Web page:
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Showalter dismissal mirrors life
New Mets hire a reminder how baseball has changed
Good morning, all. I hope your week is off to a terrific start.
As we speculated in a previous newsletter, Buck Showalter is out as manager of the New York Mets. You knew Showalter was in trouble the moment stories circulated in mid summer that Mets owner Steve Cohen was interested in hiring David Stearns, whose contract with the Milwaukee Brewers was about to expire. Stearns, a New Yorker who once interned for the Mets, was cited as the main reason the Brewers’ franchise has turned around. He headed baseball ops for years with Milwaukee, before stepping down to be an advisor in the final year of his deal. He said he wanted to spend more time with his family and that’s why he walked away from the time-consuming job of running the whole show. Understandable.
After the Mets Saturday night doubleheader sweep of the playoff-bound Phillies, Mets GM Billy Eppler informed Showalter he would be out as Mets manager in 2024, even though he had a year to go on his contract. By accounts I have read, the Mets will pay off Showalter. He is free to seek employment elsewhere.
As owner, especially one who has billions of dollars, Cohen is free to do what he wants with the manager, and a strong case can be made Showalter had to go off of the club’s dismissal 2023 performance. Remember, the Mets entered the season with a record-high payroll and favored in some quarters to win the World Series. Now Showalter’s association with the organization is kaput.
At a Monday news conference both Cohen and Stearns said the correct things about Showalter, but do not kid yourself, Showalter’s firing is a reminder of how baseball mirrors life and how the game has changed.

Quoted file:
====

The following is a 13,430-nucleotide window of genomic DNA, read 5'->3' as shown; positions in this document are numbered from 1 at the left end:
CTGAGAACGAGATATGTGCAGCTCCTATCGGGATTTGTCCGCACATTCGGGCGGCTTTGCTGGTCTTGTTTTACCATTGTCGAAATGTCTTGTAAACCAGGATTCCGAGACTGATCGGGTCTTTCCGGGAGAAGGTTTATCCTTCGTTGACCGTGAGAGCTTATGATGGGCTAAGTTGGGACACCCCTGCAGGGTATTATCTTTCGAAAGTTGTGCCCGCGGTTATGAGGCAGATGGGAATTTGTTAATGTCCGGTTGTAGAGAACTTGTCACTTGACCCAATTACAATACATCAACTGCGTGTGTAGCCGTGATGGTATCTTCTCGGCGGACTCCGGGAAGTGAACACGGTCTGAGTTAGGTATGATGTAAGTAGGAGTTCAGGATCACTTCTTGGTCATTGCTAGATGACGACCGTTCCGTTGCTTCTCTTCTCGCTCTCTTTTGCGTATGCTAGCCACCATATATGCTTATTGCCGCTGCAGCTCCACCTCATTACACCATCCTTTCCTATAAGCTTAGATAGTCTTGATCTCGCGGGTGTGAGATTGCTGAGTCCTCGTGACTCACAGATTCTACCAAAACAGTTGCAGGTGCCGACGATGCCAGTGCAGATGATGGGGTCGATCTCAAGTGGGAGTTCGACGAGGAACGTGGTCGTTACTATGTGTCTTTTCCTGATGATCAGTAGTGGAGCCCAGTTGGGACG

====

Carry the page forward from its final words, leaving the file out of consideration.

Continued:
How does the sport mirror life? Think about it. Stearns, 38, was in diapers, when Billy Martin was teaching Showalter how to manage. Showalter was managing the most storied franchise in baseball, the Yankees, when Stearns was playing with Tonka trunks. Now, as a condition for heading the Mets baseball operations, he wanted Showalter out as manager, before he took over the job.
Keep that in mind, particularly if you are a hot-shot 40-year-old executive, running the entire show, regardless of your occupation. More than likely, there is someone running around in diapers, who someday may be making the decision to send you packing. It does not matter that you may have forgotten more than the decision-maker knows, it does not matter if you learned at the knee of an icon. There is some kid out there, who has not learned to walk, who some day will be deciding it is time for you to walk- out the door. And many of you will not receive the golden handshake Showalter was given.
Secondly, and I will link to the news conference here, in so many words Stearns admitted what we all know about MLB; managers rarely call the shots anymore. It does not matter if you never played the game professionally, it does not matter if you have never been in the trenches, it is now the people with the algorithms deciding who is playing in right field or who should bat third that day. Ask the Yankees how that approach is working out, by the way?
Again, this is not a criticism of how the game has changed, just an observation. It does not matter how much you participated on the field of competition, batting against pitchers throwing a 100 MPH fastball, if you want to manage today, be prepared to have someone with a PhD, who never played the game, to tell you how to play it. And remember, someone running around in diapers today, may be the one who someday gives you the pink slip. Welcome to baseball and life in 2023.
Robinson and Wakefield
Baseball lost two icons in the last week with the passing of Brooks Robinson, 86, and Tim Wakefield, 57. Robinson led a full life, while Wakefield’s life was cut too short. May they both R.I.P. Enjoy every moment you have and try not to let the small things get you down.
As a public service, I leave you - courtesy of MLB - with the post season brackets. It may be October, but for many people the baseball season is just getting underway. Enjoy!
That is going to do it for this week’s newsletter. As always, thank you for your support and have a terrific week.